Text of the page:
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Blind hockey players take to the ice in Red Deer

Alberta Blind Hockey Challenge featured players from three teams
Players from the Central Alberta Bullseye, Edmonton SeeHawks and Calgary Seeing Ice Dogs played in the Alberta Blind Hockey Challenge at the Gary W. Harris Canada Games Centre on Saturday. (Photo by Sean McIntosh/Advocate staff)

Richard Redl says he had a blast playing in his first ever hockey game.

The 34-year-old Red Deer man was one of the visually impaired players from Alberta’s three blind hockey teams – Central Alberta Bullseye, Edmonton SeeHawks and Calgary Seeing Ice Dogs – who gathered to play in the Alberta Blind Hockey Challenge at the Gary W. Harris Canada Games Centre on Saturday.

“It was everything I expected it to be and more,” Redl said of playing in his first game.

Redl has macular degeneration, which creates a loss of central vision. “So I only have peripheral vision,” he explained.

Additionally, he has cone-rod dystrophy, which affects colours and depth perception.

“I think it was my mom who told me about blind hockey. I started looking it up and I came across a mini-documentary on YouTube,” Redl said, adding that video was about the Central Alberta Bullseye and its founder Dustin Butterfield.

“I looked Dustin up on Facebook and found him there. We met from there and he introduced me to the sport.”

Blind hockey is played with a thin steel puck that is a five and a half inches wide and almost two inches tall, and contains ball bearings that rattle around inside and make noise.

This past October was the first time Redl had ever worn hockey equipment, though he did do some skating on outdoor rinks when he was younger.

“The first time I practiced was a nerve-wracking thing. I was going out to meet a bunch of people and play a game I’ve never played before. I was thinking, ‘What am I doing here?’” he said with a laugh.

“When I was getting started, there were times I had to put stuff on twice because I was putting it on wrong. But now I put a piece of tape on my left shin pad and my left elbow pad so I know it’s the left one when I pick it up.”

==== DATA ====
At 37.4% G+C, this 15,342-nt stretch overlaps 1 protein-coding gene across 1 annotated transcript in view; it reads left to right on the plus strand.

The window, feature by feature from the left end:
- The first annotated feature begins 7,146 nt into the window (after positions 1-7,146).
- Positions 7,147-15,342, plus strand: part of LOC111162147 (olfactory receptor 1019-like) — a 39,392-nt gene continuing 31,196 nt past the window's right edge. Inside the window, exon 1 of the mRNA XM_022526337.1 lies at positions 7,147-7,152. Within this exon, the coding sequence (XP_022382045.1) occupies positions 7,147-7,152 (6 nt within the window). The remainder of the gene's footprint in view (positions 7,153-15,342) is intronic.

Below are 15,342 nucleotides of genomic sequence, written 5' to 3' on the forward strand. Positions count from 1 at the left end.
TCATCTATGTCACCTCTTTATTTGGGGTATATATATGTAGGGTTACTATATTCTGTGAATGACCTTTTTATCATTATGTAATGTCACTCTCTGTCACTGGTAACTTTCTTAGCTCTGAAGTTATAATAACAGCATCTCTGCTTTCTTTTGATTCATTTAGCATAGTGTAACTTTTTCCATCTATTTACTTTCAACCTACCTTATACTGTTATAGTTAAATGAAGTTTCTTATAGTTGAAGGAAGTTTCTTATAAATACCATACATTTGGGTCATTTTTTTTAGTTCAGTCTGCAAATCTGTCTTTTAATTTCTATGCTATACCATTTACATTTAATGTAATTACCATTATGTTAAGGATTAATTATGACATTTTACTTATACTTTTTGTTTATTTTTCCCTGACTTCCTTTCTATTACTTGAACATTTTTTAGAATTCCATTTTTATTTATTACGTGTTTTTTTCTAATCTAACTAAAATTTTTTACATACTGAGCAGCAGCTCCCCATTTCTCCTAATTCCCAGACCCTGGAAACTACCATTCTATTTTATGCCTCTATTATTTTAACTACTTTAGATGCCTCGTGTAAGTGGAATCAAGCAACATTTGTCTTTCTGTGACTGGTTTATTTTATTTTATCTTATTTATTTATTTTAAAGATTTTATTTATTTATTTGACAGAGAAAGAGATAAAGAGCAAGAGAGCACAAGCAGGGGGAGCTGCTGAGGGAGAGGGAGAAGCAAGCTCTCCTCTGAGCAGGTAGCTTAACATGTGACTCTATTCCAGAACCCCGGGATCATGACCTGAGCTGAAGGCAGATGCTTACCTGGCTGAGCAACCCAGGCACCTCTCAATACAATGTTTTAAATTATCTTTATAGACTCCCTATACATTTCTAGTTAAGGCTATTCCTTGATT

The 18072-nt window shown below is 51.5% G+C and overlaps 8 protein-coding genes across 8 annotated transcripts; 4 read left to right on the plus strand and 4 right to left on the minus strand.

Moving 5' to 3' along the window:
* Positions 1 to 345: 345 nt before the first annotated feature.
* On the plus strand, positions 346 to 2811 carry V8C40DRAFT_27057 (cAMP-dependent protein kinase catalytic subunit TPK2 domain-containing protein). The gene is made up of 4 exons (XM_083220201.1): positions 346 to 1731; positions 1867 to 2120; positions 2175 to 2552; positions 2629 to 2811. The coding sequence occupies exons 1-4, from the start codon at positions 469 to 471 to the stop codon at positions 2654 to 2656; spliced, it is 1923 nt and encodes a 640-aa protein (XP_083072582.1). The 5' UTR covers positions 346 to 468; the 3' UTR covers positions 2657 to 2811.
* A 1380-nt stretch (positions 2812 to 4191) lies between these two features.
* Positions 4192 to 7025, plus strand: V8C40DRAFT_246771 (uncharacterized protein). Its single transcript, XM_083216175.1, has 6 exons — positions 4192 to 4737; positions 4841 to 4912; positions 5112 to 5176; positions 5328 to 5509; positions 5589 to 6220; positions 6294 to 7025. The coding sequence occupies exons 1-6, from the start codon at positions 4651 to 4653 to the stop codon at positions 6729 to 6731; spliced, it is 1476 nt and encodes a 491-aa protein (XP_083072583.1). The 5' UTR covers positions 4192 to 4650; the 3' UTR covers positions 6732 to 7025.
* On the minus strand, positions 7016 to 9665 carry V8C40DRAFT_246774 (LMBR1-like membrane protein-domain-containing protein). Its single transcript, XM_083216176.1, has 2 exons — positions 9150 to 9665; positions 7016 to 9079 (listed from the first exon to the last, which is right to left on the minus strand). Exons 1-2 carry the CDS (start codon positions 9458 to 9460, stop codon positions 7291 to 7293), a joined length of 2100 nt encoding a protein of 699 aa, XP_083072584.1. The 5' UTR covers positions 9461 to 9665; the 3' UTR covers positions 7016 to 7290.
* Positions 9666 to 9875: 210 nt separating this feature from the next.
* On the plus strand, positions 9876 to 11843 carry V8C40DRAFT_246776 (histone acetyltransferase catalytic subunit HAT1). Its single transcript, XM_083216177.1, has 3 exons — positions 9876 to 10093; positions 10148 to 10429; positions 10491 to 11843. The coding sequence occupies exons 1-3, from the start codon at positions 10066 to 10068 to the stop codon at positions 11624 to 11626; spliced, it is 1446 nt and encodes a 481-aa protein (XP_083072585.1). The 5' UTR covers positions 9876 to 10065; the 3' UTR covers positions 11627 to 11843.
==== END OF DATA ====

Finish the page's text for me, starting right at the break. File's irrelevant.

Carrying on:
After meeting the players on the Central Alberta Bullseye, a lot of his nerves were alleviated.

“Everyone was so great and welcoming. It’s awesome off the ice, being around all of these guys. I’ve never been around other people who are in the same type of situation as me,” he said.

“Even seeing the way they use their phones and stuff like that is sort of therapeutic almost. It’s comforting. When you’re on the ice and you miss the puck, you’re not hard on yourself because everyone’s sort of doing the same thing. You just laugh about it. That’s the big thing – there are lots of laughs.”

Butterfield, who founded the Bullseye in 2019, said the team has six adult and two youth players.

The team will have one more practice this season and then some players from the Bullseye, as well as the SeeHawks and Seeing Ice Dogs, will head to Toronto for a blind hockey tournament.

“Part of the reason we had a game (Saturday) was to give people a bit of practice,” Butterfield said.

The Central Alberta Bullseye is always looking for visually impaired players interested in trying out blind hockey for next season, which will start in October. Visit the Central Alberta Bullseye Blind Hockey Facebook page for more information.

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Sean McIntosh

About the Author: Sean McIntosh

Sean joined the Red Deer Advocate team in the summer of 2017. Originally from Ontario, he worked in a small town of 2,000 in Saskatchewan for seven months before coming to Central Alberta.
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